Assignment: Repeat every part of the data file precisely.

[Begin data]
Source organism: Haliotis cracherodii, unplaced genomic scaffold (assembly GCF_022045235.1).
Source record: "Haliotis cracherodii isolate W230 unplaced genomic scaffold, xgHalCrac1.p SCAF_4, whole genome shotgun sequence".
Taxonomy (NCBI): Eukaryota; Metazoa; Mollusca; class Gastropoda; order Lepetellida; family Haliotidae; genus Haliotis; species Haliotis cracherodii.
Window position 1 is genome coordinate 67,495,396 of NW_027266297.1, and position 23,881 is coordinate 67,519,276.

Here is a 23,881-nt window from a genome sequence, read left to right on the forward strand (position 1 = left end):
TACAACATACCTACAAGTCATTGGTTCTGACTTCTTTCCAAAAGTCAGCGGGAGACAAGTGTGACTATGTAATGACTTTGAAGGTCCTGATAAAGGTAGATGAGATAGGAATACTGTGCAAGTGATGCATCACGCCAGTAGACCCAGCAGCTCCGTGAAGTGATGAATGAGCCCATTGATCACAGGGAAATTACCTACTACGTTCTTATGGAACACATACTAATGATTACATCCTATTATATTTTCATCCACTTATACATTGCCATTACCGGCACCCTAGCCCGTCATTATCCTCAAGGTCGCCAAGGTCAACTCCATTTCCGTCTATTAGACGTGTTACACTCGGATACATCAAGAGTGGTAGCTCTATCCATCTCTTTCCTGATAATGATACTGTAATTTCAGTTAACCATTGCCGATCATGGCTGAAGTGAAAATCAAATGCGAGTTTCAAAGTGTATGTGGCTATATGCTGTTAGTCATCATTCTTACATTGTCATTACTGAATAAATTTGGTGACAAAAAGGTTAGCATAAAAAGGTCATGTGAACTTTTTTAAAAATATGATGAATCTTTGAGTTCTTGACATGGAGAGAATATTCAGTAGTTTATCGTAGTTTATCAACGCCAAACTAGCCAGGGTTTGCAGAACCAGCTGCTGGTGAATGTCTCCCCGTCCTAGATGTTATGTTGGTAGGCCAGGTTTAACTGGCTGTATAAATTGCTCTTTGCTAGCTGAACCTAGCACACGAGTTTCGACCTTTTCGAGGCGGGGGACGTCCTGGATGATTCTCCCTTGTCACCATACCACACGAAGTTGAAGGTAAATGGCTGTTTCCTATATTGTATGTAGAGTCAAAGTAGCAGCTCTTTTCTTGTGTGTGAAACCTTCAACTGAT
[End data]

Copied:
Source organism: Haliotis cracherodii, unplaced genomic scaffold (assembly GCF_022045235.1).
Source record: "Haliotis cracherodii isolate W230 unplaced genomic scaffold, xgHalCrac1.p SCAF_4, whole genome shotgun sequence".
Taxonomy (NCBI): Eukaryota; Metazoa; Mollusca; class Gastropoda; order Lepetellida; family Haliotidae; genus Haliotis; species Haliotis cracherodii.
Window position 1 is genome coordinate 67,495,396 of NW_027266297.1, and position 23,881 is coordinate 67,519,276.

Here is a 23,881-nt window from a genome sequence, read left to right on the forward strand (position 1 = left end):
TACAACATACCTACAAGTCATTGGTTCTGACTTCTTTCCAAAAGTCAGCGGGAGACAAGTGTGACTATGTAATGACTTTGAAGGTCCTGATAAAGGTAGATGAGATAGGAATACTGTGCAAGTGATGCATCACGCCAGTAGACCCAGCAGCTCCGTGAAGTGATGAATGAGCCCATTGATCACAGGGAAATTACCTACTACGTTCTTATGGAACACATACTAATGATTACATCCTATTATATTTTCATCCACTTATACATTGCCATTACCGGCACCCTAGCCCGTCATTATCCTCAAGGTCGCCAAGGTCAACTCCATTTCCGTCTATTAGACGTGTTACACTCGGATACATCAAGAGTGGTAGCTCTATCCATCTCTTTCCTGATAATGATACTGTAATTTCAGTTAACCATTGCCGATCATGGCTGAAGTGAAAATCAAATGCGAGTTTCAAAGTGTATGTGGCTATATGCTGTTAGTCATCATTCTTACATTGTCATTACTGAATAAATTTGGTGACAAAAAGGTTAGCATAAAAAGGTCATGTGAACTTTTTTAAAAATATGATGAATCTTTGAGTTCTTGACATGGAGAGAATATTCAGTAGTTTATCGTAGTTTATCAACGCCAAACTAGCCAGGGTTTGCAGAACCAGCTGCTGGTGAATGTCTCCCCGTCCTAGATGTTATGTTGGTAGGCCAGGTTTAACTGGCTGTATAAATTGCTCTTTGCTAGCTGAACCTAGCACACGAGTTTCGACCTTTTCGAGGCGGGGGACGTCCTGGATGATTCTCCCTTGTCACCATACCACACGAAGTTGAAGGTAAATGGCTGTTTCCTATATTGTATGTAGAGTCAAAGTAGCAGCTCTTTTCTTGTGTGTGAAACCTTCAACTGAT